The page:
Fast Forward: The Autobiography

Author: Andrew Cole

Publisher: Hachette UK

ISBN: 1529304970

Category: Sports & Recreation

Page: 219

View: 6863

'A powerful and moving book - it's quite a battle he has faced' Nick Robinson, BBC Radio 4 Today Programme 'It really is an interesting read' Dan Walker, BBC Breakfast *INCLUDES A FOREWORD BY SIR ALEX FERGUSON* __________ 'I'm not sure whether life prepared me for football, or football prepared me for life.' Misconceptions have stalked Andy Cole like a hatchet-man defender determined to cut him down to size. Now, in his candid and inspirational autobiography, Cole finally puts his side of the story. In the world of modern-day football, Andy Cole's reserved demeanour, combined with belief in his own ability, was often interpreted as an attitude problem that overshadowed his natural aptitude for goalscoring. Throughout his glittering career, he scored 187 Premier League goals, won 5 Premier League titles and 1 Champions League trophy. Now, two decades on from United's historic Treble, he not only gives the inside track on Eric Cantona, Roy Keane, Dwight Yorke and other members of that illustrious side, but also opens up about his fractious relationship with Teddy Sheringham and reveals the prejudices and preconceptions he had to contend with in his twenty years in the game. Compelling in its honesty and frankness, Fast Forward is the thought-provoking story of one man's determination to succeed and survive against all the odds.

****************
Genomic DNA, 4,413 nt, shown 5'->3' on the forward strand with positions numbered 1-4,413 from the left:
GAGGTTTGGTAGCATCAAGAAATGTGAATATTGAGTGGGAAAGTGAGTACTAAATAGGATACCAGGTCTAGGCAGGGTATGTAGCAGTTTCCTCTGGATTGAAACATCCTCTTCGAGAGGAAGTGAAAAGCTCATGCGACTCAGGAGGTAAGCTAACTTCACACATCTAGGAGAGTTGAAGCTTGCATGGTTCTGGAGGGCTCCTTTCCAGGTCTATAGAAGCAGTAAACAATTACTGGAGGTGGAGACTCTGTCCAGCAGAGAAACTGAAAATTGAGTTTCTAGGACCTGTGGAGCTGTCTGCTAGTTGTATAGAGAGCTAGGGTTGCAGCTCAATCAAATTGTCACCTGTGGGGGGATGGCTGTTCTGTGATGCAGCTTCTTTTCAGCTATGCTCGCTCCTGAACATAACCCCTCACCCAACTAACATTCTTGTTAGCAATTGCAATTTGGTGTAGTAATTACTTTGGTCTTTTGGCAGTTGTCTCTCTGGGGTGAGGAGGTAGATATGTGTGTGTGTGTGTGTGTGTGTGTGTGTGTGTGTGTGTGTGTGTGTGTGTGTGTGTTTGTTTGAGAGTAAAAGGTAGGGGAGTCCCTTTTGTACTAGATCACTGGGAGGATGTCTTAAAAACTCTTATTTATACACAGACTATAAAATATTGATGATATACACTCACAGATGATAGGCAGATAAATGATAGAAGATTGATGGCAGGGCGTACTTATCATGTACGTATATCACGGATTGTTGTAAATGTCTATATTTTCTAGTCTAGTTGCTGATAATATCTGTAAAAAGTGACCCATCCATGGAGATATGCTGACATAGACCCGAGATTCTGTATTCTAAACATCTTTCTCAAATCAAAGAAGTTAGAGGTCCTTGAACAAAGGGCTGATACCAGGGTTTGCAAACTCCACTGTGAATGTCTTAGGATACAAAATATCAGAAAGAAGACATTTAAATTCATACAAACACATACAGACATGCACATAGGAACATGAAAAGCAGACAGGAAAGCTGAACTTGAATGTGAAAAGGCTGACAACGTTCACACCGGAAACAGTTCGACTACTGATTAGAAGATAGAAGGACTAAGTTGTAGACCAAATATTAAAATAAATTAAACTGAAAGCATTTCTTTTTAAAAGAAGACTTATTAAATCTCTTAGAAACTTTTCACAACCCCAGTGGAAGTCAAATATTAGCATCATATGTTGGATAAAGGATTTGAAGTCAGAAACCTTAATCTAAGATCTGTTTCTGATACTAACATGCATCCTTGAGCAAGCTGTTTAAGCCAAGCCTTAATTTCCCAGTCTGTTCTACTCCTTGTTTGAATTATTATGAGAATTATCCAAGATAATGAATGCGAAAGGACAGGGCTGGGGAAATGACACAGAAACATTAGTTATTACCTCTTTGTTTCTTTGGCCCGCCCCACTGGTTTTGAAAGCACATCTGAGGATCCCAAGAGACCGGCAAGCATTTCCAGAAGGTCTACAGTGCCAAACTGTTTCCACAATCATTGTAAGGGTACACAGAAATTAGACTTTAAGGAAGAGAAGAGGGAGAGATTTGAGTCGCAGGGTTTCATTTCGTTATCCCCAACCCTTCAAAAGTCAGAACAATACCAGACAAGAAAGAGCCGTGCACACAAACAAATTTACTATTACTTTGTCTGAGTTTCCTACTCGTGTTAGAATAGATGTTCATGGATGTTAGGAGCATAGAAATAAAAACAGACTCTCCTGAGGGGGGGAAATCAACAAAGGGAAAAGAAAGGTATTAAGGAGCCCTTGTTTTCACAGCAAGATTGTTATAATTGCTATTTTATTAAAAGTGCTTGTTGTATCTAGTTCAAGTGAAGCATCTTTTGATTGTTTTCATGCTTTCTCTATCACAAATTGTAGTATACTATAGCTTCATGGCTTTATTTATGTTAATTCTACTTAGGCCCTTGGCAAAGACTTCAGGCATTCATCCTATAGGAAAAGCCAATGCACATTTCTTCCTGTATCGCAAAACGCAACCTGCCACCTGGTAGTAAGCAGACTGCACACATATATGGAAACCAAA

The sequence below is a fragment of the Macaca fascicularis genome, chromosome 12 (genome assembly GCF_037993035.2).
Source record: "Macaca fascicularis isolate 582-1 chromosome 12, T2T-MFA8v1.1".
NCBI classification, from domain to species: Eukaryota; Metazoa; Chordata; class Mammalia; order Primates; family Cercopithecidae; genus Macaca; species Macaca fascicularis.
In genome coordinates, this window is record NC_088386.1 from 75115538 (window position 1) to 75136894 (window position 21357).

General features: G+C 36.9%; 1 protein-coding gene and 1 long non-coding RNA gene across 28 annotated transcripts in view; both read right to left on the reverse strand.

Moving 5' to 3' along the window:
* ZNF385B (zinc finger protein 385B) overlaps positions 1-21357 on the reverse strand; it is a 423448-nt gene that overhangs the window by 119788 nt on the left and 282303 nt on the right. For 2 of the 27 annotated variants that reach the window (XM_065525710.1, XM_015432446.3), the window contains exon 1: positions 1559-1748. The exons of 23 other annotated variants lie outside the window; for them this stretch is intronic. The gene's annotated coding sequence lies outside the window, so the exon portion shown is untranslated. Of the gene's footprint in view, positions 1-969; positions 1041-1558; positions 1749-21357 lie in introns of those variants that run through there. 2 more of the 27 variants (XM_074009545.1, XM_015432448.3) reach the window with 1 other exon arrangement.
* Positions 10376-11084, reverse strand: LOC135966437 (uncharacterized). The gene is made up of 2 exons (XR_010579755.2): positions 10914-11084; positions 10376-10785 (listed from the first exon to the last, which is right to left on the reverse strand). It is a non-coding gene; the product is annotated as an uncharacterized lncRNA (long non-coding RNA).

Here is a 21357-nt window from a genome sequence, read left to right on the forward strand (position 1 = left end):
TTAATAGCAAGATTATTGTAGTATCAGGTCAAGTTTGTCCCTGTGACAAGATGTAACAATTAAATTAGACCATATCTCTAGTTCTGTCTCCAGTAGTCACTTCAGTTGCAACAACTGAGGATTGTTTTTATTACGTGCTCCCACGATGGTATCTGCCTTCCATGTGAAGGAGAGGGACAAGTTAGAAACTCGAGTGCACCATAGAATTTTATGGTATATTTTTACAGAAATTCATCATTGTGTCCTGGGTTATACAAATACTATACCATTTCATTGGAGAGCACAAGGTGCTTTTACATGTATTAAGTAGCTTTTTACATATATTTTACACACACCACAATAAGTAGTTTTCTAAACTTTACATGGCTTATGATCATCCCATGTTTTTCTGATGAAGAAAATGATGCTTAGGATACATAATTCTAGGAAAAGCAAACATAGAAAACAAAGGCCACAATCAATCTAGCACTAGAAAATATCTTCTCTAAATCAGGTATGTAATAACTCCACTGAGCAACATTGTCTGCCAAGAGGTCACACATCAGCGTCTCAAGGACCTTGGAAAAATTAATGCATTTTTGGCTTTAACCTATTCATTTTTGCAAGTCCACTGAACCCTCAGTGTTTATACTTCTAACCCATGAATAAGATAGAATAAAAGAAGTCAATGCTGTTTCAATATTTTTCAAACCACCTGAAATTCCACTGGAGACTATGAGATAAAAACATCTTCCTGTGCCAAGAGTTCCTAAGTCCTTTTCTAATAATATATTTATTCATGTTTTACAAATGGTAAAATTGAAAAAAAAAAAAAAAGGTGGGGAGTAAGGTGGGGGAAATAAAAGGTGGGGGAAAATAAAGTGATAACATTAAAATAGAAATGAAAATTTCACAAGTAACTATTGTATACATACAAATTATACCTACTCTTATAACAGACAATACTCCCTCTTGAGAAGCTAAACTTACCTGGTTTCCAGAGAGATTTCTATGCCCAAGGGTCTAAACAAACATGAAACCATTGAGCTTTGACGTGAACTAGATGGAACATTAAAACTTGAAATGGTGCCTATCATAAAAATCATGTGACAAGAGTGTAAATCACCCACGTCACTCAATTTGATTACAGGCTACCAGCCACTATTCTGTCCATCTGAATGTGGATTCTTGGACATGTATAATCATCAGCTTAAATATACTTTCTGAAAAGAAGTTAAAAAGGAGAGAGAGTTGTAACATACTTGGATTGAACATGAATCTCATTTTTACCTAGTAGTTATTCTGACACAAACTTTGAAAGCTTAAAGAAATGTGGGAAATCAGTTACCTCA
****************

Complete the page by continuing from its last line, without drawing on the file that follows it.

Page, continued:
Though the Odds Be Great or Small

Author: Terry Brennan,William Meiners

Publisher: Loyola Press

ISBN: 0829451242

Category: Sports & Recreation

Page: 288

View: 6319